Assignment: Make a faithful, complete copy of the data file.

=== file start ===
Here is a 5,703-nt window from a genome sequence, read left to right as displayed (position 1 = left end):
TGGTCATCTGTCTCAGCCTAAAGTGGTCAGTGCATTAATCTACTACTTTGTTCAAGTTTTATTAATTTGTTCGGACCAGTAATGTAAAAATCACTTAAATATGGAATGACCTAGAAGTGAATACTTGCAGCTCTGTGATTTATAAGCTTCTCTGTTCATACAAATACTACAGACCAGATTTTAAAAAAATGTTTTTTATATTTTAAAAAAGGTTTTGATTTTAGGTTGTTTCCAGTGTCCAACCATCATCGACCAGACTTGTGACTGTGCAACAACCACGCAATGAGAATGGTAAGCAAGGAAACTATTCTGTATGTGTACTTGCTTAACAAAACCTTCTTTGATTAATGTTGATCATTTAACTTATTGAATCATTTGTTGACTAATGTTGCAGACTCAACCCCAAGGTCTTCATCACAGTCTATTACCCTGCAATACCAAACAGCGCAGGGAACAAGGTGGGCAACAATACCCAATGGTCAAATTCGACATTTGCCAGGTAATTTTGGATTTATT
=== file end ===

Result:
Here is a 5,703-nt window from a genome sequence, read left to right as displayed (position 1 = left end):
TGGTCATCTGTCTCAGCCTAAAGTGGTCAGTGCATTAATCTACTACTTTGTTCAAGTTTTATTAATTTGTTCGGACCAGTAATGTAAAAATCACTTAAATATGGAATGACCTAGAAGTGAATACTTGCAGCTCTGTGATTTATAAGCTTCTCTGTTCATACAAATACTACAGACCAGATTTTAAAAAAATGTTTTTTATATTTTAAAAAAGGTTTTGATTTTAGGTTGTTTCCAGTGTCCAACCATCATCGACCAGACTTGTGACTGTGCAACAACCACGCAATGAGAATGGTAAGCAAGGAAACTATTCTGTATGTGTACTTGCTTAACAAAACCTTCTTTGATTAATGTTGATCATTTAACTTATTGAATCATTTGTTGACTAATGTTGCAGACTCAACCCCAAGGTCTTCATCACAGTCTATTACCCTGCAATACCAAACAGCGCAGGGAACAAGGTGGGCAACAATACCCAATGGTCAAATTCGACATTTGCCAGGTAATTTTGGATTTATT